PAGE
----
Two Fascinating Findings this Morning.
We took today’s walk (we make it a rule to walk somewhere every day – got to fight off this ageing business) in the Arboretum which apart from a couple of dog walkers we had to ourselves. When we set off along the trail there were ice pellets falling – not for long, thankfully, which made a surprising amount of noise as they hit the carpet of leaves on the ground. No doubt at all that winter is arriving.
One very striking thing today as we walked around was a large number of small, brownish moths fluttering all over the forest a few feet off the ground. The temperature was about +2C and although I was aware that some insects have evolved to take advantage of the lack of predators at this season I have not seen the numbers that are around today. I didn’t have a camera to photograph them and anyway they never settled even if I had so we made a note to look them up when we got home. Well, it seems this is the day for them in other places too because a member of the Ottawa Field Naturalists Club (a couple of hour’s drive west of here) had seen the same phenomenon in her morning’s walk. She knew what they are however which saved me some time digging out the information.
These insects are Operophtera bruceata or the Bruce Spanworm Moth, also known as the Hunter’s Moth or Native Winter Moth. As I said, I didn’t get a photo so I have posted someone else’s to the right for reference. Only the males are flying, the females have such a large egg mass they are incapable of doing so. The eggs overwinter and then larvae hatch in the early spring. The caterpillars primarily feed on the buds and nearly unfurled leaves of sugar maple and American beech. They have also been recorded on willow and various other deciduous trees. After feeding for a few weeks, the late instar caterpillars drop down to the soil and build a cocoon. They pupate until the late fall or early winter when they emerge as adults – which is what can be seen today.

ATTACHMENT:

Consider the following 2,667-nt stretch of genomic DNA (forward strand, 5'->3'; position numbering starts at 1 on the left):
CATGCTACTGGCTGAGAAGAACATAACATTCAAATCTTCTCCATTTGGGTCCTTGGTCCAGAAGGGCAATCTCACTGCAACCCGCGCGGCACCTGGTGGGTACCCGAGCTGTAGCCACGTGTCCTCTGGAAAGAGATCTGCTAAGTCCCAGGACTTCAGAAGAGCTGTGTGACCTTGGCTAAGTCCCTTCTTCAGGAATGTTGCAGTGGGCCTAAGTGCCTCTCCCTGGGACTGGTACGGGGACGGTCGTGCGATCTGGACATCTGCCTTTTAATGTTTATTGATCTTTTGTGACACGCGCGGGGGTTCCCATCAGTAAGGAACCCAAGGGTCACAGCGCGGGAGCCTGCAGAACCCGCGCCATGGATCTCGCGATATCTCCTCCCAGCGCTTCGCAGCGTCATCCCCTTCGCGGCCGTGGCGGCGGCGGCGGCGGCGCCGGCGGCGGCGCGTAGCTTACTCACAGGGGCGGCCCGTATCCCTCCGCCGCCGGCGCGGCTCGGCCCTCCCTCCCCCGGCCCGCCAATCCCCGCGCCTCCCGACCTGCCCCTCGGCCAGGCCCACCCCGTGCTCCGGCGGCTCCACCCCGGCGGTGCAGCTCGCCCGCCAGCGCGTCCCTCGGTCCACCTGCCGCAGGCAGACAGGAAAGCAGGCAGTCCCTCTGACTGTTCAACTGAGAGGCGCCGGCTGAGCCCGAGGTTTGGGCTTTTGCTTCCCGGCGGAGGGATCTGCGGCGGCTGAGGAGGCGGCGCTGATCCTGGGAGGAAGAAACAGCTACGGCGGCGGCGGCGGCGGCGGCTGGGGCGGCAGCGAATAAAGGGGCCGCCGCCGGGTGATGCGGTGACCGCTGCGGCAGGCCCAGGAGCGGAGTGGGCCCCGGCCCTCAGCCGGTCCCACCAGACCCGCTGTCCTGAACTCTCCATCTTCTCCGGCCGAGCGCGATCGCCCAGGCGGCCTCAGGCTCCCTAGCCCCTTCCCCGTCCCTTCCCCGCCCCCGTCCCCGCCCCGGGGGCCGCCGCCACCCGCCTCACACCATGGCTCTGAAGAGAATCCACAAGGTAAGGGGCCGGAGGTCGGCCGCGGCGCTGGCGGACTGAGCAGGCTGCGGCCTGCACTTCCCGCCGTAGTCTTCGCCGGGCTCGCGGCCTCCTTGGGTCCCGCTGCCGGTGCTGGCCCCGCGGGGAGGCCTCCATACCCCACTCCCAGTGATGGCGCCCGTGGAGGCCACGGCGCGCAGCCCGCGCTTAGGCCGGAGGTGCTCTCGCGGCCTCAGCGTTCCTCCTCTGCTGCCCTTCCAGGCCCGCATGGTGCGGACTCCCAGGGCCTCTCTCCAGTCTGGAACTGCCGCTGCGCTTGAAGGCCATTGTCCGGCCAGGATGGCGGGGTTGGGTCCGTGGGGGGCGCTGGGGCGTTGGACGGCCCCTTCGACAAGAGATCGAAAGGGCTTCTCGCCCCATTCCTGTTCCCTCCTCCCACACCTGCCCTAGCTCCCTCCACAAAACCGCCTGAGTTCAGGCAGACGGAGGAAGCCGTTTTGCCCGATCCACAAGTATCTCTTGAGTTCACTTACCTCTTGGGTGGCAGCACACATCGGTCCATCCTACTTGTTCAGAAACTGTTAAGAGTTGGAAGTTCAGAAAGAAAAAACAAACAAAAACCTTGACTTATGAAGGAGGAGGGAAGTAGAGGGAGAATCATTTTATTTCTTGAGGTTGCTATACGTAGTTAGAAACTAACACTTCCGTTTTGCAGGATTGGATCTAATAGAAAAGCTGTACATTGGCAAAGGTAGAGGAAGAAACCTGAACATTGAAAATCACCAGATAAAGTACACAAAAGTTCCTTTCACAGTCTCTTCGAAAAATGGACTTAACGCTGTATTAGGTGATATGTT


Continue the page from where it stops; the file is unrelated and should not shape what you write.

The other observation today was down where the main trail meets the field with the Branchery in it. The structure at first looks like a pile of branches, albeit neatly stacked, but as you get closer it is seen to be a circular fenced area very akin to a traditional sheepfold. However we have no sheep and there is no entry to the ‘fold’ so unless someone is doing a bit of freelance squirrel rustling we assume this is a bit of freelance forest art. It’s really well done and worth looking at.
The ice on the puddles was surprisingly thick and the forest was cold and calm and just what we needed. If you live near here pop over and check out the moths and the squirrel-fold.